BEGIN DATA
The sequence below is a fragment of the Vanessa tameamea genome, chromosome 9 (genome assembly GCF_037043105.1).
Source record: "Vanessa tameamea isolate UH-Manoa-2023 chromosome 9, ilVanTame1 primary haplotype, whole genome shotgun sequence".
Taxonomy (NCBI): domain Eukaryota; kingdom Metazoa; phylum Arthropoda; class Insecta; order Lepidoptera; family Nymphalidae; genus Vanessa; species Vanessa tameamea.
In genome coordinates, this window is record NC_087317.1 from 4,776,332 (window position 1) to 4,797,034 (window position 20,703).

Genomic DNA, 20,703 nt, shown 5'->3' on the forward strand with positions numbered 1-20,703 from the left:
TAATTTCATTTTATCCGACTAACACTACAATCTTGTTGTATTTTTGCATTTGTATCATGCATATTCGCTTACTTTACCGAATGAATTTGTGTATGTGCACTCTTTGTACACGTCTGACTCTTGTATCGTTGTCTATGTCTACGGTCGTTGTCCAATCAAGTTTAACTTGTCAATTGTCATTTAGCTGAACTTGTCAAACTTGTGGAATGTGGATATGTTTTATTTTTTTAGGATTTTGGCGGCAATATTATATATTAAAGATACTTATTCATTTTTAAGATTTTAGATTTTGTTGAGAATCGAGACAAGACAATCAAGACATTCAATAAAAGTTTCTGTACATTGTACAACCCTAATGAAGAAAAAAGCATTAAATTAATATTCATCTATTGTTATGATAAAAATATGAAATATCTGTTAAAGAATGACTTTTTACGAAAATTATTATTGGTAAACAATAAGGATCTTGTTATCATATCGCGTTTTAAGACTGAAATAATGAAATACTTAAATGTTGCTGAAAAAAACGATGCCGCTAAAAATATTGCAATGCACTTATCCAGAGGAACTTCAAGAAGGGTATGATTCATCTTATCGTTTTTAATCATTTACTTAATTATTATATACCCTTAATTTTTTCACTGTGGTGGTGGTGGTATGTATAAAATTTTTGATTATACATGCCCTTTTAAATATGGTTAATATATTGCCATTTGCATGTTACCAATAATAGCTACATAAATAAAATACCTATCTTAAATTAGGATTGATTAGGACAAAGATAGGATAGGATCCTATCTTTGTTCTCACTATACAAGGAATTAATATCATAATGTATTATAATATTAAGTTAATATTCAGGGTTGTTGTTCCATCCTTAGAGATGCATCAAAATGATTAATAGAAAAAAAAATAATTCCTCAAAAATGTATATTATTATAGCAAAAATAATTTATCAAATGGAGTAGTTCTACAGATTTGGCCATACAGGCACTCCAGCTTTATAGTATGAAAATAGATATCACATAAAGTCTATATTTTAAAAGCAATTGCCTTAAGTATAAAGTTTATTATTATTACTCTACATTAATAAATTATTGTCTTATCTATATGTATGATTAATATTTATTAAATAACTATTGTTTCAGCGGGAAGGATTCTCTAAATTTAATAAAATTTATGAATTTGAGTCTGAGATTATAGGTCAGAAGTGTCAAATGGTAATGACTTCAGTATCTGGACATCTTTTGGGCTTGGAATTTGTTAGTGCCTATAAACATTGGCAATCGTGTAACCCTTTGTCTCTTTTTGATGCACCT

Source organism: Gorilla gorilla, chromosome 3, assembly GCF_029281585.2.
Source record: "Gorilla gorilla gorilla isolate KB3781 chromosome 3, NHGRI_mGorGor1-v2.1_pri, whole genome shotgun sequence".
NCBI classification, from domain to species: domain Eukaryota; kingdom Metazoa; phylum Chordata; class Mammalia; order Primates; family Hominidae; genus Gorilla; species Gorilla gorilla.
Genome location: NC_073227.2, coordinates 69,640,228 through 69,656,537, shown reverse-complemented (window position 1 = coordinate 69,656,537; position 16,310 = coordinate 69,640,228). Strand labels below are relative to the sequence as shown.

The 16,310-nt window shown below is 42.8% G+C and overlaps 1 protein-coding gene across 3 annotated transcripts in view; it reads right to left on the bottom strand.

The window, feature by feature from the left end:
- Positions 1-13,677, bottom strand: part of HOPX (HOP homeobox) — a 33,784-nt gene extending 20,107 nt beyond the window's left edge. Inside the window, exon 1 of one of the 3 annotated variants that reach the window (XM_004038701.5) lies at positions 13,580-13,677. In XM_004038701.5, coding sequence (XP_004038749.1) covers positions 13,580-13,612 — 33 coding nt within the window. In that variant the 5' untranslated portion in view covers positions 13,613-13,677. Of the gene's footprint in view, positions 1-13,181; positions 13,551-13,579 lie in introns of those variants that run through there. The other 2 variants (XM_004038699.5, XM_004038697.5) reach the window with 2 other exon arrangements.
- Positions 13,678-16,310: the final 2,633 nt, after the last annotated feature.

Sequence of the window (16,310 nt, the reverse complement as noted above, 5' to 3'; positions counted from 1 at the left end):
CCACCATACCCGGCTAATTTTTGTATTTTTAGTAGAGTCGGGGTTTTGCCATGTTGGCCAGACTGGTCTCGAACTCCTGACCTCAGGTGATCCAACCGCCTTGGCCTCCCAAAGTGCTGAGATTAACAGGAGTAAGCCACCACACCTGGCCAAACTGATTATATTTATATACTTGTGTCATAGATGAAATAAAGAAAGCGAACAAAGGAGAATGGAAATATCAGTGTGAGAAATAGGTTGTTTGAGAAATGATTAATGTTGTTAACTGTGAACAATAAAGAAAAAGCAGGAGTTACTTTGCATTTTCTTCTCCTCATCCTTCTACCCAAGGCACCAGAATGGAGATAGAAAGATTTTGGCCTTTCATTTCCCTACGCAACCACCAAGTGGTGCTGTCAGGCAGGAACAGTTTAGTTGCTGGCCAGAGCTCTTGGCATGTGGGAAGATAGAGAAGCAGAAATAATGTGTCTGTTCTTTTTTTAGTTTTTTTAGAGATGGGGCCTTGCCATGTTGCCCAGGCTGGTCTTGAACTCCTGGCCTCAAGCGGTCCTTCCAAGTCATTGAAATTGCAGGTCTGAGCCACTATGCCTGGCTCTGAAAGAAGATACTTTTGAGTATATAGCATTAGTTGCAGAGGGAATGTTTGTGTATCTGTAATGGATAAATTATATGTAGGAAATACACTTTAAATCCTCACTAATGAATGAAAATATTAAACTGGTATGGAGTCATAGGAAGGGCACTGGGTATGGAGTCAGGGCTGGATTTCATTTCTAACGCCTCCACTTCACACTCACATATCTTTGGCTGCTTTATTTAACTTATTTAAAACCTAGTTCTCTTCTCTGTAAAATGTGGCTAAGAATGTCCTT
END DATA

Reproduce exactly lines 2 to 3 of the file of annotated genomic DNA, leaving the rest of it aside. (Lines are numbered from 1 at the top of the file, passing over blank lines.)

Source record: "Vanessa tameamea isolate UH-Manoa-2023 chromosome 9, ilVanTame1 primary haplotype, whole genome shotgun sequence".
Taxonomy (NCBI): domain Eukaryota; kingdom Metazoa; phylum Arthropoda; class Insecta; order Lepidoptera; family Nymphalidae; genus Vanessa; species Vanessa tameamea.